Sunday, April 26, 2009

Repaying The National Debt. Not.

These days you don't even get a nice certificate to keep

A question we've been hearing a lot over the last few days is HTF is HMG ever going to repay all this debt it's taking on?

The short answer is that it's not going to.

Consider the history of HMG debt.

On today's definitions, we've only got fully consistent stats going back to 1974-75. And this is how they look, including the latest hairy Budget projections up to 2013-14:

As we can see, it's basically four decades of increase.

The only exceptions were two short periods in the late 80s and late 90s. Between 1986-87 and 1990-91, we managed to repay £16.5bn, constituting about 10% of the National Debt. And between 1997-98 and 2000-01, we repaid £40.9bn, around 12%.

But both of those periods saw exceptionally strong economic growth combined with falling interest rates. Moreover, in the overall scheme of things, neither actually made much of a dent in what we owed.

So HMG's record of debt repayment in the recent past is pretty weak.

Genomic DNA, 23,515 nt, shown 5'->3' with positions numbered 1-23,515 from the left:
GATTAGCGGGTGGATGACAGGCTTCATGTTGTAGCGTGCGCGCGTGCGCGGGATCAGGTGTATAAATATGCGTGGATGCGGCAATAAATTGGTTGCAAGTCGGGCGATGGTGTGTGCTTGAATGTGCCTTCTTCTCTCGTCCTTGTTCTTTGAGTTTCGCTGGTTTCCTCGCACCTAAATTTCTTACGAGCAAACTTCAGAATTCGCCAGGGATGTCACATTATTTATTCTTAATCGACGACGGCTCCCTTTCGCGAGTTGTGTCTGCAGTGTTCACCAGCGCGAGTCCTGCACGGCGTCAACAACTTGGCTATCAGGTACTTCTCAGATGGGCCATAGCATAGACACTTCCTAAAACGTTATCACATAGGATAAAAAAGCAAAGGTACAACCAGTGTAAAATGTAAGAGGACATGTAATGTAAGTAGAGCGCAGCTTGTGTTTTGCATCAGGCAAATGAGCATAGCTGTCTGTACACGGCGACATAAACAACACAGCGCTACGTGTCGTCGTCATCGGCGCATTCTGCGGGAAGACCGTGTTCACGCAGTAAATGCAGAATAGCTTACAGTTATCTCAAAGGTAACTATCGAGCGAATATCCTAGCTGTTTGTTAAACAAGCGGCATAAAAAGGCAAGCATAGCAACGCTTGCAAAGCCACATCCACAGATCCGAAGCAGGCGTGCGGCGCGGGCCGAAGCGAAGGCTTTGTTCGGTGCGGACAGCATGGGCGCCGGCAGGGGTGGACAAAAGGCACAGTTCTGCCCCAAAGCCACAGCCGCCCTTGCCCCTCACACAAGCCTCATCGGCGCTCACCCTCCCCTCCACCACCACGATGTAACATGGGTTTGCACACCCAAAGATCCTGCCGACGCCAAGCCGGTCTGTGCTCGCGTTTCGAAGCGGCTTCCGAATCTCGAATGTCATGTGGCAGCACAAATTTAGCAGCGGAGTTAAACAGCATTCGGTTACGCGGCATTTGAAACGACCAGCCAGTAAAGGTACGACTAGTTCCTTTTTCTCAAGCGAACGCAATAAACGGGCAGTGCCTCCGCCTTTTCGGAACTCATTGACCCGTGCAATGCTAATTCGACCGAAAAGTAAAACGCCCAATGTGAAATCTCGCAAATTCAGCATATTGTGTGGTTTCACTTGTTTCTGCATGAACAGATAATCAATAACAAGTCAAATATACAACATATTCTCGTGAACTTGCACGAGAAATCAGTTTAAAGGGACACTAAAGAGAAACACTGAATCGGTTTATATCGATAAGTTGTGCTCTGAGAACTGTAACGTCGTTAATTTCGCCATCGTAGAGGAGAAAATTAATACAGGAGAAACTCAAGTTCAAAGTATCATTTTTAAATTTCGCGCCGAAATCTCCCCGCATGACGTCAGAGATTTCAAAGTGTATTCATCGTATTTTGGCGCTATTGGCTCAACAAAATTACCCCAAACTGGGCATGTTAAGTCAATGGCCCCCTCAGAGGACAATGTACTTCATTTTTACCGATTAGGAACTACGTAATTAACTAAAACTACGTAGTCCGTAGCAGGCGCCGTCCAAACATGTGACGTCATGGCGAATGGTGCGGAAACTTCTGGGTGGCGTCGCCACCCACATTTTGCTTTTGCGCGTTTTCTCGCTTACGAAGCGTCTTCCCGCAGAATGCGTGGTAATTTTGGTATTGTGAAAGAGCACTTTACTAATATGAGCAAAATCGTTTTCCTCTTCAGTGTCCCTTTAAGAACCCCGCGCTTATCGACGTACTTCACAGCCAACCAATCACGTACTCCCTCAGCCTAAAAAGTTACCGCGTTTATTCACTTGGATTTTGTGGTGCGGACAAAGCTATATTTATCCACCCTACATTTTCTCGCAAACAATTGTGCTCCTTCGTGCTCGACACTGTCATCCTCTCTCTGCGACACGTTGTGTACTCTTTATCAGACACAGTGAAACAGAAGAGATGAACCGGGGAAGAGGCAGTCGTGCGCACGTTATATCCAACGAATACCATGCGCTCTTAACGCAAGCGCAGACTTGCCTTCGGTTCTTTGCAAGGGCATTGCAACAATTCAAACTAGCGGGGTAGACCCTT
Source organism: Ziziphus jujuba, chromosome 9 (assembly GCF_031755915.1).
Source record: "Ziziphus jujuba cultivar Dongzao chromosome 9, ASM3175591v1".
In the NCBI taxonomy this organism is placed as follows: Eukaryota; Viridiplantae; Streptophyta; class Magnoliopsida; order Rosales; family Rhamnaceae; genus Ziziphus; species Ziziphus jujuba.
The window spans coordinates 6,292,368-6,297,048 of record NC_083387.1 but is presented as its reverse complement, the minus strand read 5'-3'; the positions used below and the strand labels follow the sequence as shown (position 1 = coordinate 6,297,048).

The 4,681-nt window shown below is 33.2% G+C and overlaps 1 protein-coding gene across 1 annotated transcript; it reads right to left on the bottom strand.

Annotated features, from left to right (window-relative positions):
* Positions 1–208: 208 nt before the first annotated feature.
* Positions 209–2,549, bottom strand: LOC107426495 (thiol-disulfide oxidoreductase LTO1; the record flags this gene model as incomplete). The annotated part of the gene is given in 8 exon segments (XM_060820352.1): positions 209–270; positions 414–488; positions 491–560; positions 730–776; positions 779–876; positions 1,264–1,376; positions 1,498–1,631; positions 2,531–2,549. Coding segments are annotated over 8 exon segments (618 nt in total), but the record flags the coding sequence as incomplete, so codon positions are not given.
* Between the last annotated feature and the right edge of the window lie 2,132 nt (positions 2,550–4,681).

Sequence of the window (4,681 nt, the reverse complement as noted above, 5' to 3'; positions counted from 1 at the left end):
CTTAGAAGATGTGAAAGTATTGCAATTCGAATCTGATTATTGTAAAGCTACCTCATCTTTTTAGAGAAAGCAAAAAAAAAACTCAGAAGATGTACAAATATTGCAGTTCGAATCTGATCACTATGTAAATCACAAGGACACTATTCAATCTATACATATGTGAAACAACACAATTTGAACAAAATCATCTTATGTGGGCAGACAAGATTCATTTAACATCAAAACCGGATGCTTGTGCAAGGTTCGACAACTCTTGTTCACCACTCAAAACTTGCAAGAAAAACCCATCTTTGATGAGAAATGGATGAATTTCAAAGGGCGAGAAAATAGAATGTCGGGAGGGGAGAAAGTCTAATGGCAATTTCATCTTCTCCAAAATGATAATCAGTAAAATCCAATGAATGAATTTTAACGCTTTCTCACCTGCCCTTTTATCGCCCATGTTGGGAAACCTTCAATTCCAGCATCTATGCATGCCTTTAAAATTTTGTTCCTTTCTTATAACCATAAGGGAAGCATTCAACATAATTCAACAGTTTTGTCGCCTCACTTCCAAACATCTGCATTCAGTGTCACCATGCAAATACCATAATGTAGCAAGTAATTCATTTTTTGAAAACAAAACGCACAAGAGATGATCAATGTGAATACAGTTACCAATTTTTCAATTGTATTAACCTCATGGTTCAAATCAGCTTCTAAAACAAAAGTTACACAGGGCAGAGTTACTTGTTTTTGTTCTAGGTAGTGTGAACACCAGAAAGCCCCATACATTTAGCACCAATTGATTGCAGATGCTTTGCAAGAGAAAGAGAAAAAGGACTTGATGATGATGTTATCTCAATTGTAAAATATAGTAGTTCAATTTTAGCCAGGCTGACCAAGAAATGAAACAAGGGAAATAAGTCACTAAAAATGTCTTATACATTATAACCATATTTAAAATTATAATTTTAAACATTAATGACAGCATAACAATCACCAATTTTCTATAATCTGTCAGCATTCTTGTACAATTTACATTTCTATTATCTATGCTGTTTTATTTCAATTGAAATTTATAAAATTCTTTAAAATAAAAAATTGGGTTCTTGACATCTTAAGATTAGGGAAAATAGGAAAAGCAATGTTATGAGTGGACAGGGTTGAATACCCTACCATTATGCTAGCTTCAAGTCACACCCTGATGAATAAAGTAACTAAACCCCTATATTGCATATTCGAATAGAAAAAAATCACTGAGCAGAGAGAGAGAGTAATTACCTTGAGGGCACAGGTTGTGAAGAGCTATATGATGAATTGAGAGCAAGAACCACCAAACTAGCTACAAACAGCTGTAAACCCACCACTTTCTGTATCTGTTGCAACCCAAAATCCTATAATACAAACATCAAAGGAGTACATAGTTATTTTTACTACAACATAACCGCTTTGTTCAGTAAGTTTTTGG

But to get a fix on today's problem we really need to look back further - to the period after WW2 when we were struggling with the massive debts we'd accumulated in two world wars.

By 1946, our national debt was an humongous 250% of GDP - even worse than the 100% we're facing now. Yet, although it took us three decades, by 1974 we'd got it down to a manageable 50% of GDP. So how did we do that?

For this period we have to use the traditional definition of the National Debt, which comprised the liabilities of the National Loans Fund (don't ask, but there's not a show-stopping difference from today's definitions, and if you're really interested, read this). Here's how it looks for the three decades from 1945 to 1974:

Well, what do you know? Although over these three decades we reduced our debt burden from 250% of income to 50%, we actually made no net repayment at all. In fact, we doubled our outstanding debt.

The trick?

Oh, you guessed.

Over those three decades, money GDP increased nearly sevenfold, so as a percentage of GDP, debt fell sharply.

But here's the scary bit - of that sevenfold increase in money GDP, the vast bulk comprised inflation. In fact, over the period as a whole, inflation eroded the real value of government debt by nearly three-quarters.

Or as we creditors say, HMG defaulted on three-quarters of what it owed to the poor schmucks who'd been stupid enough to lend.

In ten years time, please don't say you weren't warned.

PS Oh, go on then. Just for fun, here's HMT's long series for the National Debt (old definition) as a percentage of GDP (1858 - 2004):

As we've said before, debtwise, those World Wars were a serious mistake. Although perhaps not so much of a mistake as Gordon B.

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